Laws of Managing a Cleaning or Restoration Company

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Laws of Managing a Cleaning and Restoration Company or any company!

Many in the cleaning and restoration business have employees. If you have employees you are a manager. Many managers learn to manage. Many don’t. The ones who don’t learn to manage deal with the same issues, over and over, day after day. Often, it’s blamed on employees. They may decide to go back to being an owner / operator. This limits growth. You may not even be able to take  vacation or a sick day.

It took me years to understand that my company would never be better than my ability to lead and manage. As I improved, so did my company.

Some say management is easy. Some say it depends on your personality. But there is much about managing that is more than personality. It can, sometimes, require the wisdom of Solomon. How does a manager acquire that wisdom?

Generally, great managers got that way through time and a great deal of study.

I found being a tech easier than being a manager. I thoroughly enjoyed both.

NOTE: One of the most important things I had to learn, while managing my cleaning and restoration company, was managing myself, so I could manage others.

Following, are a few laws of management for a cleaning and restoration company, that when followed, can improve your effectiveness dramatically.

These are certainly not the answer to all problems and not in any particular order.

  1. Be the person you want your employees to be. They will imitate you.
  2. If you want behavior repeated, praise it. If you ignore good behavior, it will disappear.
  3. Follow your own rules.
  4. Inspect your employees work – show up, unannounced.
  5. Show them. They may not see what you are thinking. Next, have them show you what you just showed them. Show them again.
  6. Be consistent. If 5 minutes late was punishable yesterday, it’s also punishable today. If 5 minutes late was OK yesterday, why would they expect it to be any different today?
  7. Give yourself and your people written procedures to follow. Guidelines make you and your employees consistent. Managers and  employees need consistency and structure.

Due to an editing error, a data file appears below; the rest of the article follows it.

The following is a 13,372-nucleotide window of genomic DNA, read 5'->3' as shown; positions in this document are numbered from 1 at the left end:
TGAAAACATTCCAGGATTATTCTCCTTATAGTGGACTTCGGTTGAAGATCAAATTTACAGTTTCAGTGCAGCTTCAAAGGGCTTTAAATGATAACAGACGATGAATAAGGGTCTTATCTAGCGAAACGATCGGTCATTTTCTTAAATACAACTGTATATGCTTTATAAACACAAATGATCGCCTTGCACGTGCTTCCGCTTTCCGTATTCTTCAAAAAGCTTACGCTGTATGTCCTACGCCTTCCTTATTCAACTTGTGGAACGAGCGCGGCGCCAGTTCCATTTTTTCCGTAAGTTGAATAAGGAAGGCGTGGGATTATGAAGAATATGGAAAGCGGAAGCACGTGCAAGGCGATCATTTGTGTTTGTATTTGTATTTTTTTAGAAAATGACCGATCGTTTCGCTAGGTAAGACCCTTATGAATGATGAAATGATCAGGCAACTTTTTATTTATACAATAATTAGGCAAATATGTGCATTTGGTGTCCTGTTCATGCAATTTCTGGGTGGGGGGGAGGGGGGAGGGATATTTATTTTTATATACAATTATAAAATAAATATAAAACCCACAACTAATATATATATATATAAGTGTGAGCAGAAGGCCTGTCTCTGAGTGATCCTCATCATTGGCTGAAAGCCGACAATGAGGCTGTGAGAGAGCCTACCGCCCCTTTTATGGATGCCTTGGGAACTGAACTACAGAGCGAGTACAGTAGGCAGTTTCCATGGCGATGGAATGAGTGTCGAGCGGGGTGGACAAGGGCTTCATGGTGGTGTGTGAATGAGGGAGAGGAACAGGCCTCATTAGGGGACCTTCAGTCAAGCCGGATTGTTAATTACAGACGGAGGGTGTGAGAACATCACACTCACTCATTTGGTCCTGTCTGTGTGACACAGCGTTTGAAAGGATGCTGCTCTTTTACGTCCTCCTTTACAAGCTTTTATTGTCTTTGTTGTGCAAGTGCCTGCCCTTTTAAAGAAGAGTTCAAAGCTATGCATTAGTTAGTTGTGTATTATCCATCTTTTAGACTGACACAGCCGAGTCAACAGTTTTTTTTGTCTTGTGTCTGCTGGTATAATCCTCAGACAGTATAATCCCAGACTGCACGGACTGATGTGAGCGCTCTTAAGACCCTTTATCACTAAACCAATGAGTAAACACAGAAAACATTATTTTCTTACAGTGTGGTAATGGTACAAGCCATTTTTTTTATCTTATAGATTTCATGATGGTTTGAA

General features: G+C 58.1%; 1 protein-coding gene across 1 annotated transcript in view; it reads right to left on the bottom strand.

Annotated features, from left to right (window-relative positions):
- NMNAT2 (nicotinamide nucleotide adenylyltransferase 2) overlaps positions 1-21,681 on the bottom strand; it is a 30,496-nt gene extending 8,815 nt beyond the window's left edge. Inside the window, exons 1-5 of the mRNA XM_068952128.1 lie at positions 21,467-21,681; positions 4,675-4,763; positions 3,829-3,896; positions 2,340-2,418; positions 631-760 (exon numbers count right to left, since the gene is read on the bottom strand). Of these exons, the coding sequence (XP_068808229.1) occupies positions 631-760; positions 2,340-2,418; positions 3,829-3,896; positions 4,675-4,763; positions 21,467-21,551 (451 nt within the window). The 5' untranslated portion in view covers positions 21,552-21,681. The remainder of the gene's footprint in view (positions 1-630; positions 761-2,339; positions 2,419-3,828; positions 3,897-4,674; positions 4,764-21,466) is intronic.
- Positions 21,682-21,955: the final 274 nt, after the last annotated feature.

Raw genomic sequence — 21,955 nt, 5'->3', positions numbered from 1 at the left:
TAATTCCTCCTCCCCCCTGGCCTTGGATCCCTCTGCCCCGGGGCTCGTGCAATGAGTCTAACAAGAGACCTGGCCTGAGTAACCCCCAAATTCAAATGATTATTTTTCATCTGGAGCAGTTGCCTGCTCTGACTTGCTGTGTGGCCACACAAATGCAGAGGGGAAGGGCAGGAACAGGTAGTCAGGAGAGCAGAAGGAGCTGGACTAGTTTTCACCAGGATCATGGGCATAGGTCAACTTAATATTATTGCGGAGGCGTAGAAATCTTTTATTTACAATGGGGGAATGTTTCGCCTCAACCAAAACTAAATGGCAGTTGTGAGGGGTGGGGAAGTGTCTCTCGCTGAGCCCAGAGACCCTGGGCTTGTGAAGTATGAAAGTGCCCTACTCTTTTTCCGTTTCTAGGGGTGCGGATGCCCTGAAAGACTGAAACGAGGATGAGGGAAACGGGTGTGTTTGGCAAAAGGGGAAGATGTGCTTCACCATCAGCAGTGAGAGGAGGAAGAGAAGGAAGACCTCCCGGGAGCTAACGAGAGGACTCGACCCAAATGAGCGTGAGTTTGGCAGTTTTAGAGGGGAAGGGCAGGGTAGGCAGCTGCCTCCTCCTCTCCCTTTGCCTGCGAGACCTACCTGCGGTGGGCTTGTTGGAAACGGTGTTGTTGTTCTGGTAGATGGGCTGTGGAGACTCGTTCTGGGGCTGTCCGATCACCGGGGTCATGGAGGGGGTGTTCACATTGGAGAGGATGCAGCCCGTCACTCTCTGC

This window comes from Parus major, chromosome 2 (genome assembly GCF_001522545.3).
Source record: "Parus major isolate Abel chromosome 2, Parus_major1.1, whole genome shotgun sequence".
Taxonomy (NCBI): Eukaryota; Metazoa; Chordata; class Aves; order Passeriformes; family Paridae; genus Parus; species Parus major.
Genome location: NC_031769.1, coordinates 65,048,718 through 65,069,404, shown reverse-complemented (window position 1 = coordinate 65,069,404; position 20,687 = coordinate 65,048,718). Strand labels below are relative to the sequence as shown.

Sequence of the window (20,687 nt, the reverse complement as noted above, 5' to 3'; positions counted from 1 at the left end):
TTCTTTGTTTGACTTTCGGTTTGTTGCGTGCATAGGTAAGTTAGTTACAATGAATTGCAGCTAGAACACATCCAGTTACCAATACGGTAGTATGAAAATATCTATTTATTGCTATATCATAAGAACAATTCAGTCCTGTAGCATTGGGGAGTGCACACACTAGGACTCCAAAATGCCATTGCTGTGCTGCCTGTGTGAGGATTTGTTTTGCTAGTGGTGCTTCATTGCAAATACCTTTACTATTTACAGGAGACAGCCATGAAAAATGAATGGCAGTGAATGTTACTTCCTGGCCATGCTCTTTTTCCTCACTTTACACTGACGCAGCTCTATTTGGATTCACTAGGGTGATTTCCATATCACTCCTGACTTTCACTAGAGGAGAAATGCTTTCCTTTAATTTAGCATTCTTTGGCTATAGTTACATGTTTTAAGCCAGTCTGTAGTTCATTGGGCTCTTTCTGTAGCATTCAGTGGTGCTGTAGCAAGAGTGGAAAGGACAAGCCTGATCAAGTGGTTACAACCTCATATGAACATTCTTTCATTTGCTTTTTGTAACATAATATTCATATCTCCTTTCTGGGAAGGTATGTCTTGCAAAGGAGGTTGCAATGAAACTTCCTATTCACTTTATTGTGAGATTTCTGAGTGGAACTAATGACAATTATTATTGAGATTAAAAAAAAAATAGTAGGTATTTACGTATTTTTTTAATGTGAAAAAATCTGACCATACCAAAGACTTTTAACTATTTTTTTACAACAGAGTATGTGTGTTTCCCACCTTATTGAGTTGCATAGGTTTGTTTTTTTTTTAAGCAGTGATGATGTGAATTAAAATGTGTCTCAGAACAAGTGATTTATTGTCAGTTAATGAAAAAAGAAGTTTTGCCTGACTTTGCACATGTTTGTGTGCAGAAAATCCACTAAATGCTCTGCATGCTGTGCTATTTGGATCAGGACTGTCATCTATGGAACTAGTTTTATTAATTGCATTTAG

8. Apply your guidelines equally to all. This makes you fair.
  9. Give your people as much education as you can. The more they know, the more they can help you. NEVER be afraid that an employee will know more than you. That’s a good thing!If no one in the company is smarter than you, the ceiling is set at your level for every skill required. The best managers would prefer only people that know more than they do.
  10. MAKE THEM FEEL IMPORTANT. Give value to what they do and say. “People will forget what you said, people will forget what you did, but they will never forget how you made them feel.”  Maya Angelou
  11. Enforce rules! Humans respect discipline. We don’t particularly care for being disciplined, sometimes, but we respect those who care enough to make us do right.
  12. Develop volunteers. People who see why they should do it, because you have shown them the benefits. If you “handle” every detail of your employees day, you are working too hard.
  13. Spend time investigating the people you hire. Hire someone with the values you need. We hire too many bad employees because of lack of effort in hiring. You cannot give someone qualities that Mom and Dad never gave them. You don’t have the time or the skill.
  14. Be honest, with yourself.
  15. Be honest, with your people.

Study laws of management and leadership. It’s not just cleaning and restoration!

Dennis Klager

Posted by Scott   @   1 April 2013 0 comments
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